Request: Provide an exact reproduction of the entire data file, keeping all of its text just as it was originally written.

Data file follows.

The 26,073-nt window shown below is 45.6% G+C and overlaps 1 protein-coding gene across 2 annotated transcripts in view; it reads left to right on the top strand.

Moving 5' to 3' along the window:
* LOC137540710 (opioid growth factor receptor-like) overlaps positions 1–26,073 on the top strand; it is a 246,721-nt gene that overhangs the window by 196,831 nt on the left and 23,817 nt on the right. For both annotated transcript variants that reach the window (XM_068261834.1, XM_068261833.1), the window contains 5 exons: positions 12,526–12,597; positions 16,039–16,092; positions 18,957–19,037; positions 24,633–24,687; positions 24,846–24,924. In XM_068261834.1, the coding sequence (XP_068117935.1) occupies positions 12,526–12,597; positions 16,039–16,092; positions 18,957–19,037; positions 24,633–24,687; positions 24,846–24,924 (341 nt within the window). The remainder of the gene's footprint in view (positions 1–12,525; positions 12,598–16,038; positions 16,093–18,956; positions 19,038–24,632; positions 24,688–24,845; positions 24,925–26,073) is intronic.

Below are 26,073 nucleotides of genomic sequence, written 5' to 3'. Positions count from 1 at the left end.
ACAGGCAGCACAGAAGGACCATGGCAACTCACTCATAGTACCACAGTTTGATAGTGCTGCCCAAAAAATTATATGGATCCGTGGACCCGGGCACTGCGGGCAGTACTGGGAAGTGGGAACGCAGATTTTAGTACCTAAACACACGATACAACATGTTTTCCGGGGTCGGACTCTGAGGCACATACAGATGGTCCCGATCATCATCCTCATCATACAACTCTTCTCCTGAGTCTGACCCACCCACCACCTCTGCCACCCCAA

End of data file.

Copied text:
The 26,073-nt window shown below is 45.6% G+C and overlaps 1 protein-coding gene across 2 annotated transcripts in view; it reads left to right on the top strand.

Moving 5' to 3' along the window:
* LOC137540710 (opioid growth factor receptor-like) overlaps positions 1–26,073 on the top strand; it is a 246,721-nt gene that overhangs the window by 196,831 nt on the left and 23,817 nt on the right. For both annotated transcript variants that reach the window (XM_068261834.1, XM_068261833.1), the window contains 5 exons: positions 12,526–12,597; positions 16,039–16,092; positions 18,957–19,037; positions 24,633–24,687; positions 24,846–24,924. In XM_068261834.1, the coding sequence (XP_068117935.1) occupies positions 12,526–12,597; positions 16,039–16,092; positions 18,957–19,037; positions 24,633–24,687; positions 24,846–24,924 (341 nt within the window). The remainder of the gene's footprint in view (positions 1–12,525; positions 12,598–16,038; positions 16,093–18,956; positions 19,038–24,632; positions 24,688–24,845; positions 24,925–26,073) is intronic.

Below are 26,073 nucleotides of genomic sequence, written 5' to 3'. Positions count from 1 at the left end.
ACAGGCAGCACAGAAGGACCATGGCAACTCACTCATAGTACCACAGTTTGATAGTGCTGCCCAAAAAATTATATGGATCCGTGGACCCGGGCACTGCGGGCAGTACTGGGAAGTGGGAACGCAGATTTTAGTACCTAAACACACGATACAACATGTTTTCCGGGGTCGGACTCTGAGGCACATACAGATGGTCCCGATCATCATCCTCATCATACAACTCTTCTCCTGAGTCTGACCCACCCACCACCTCTGCCACCCCAA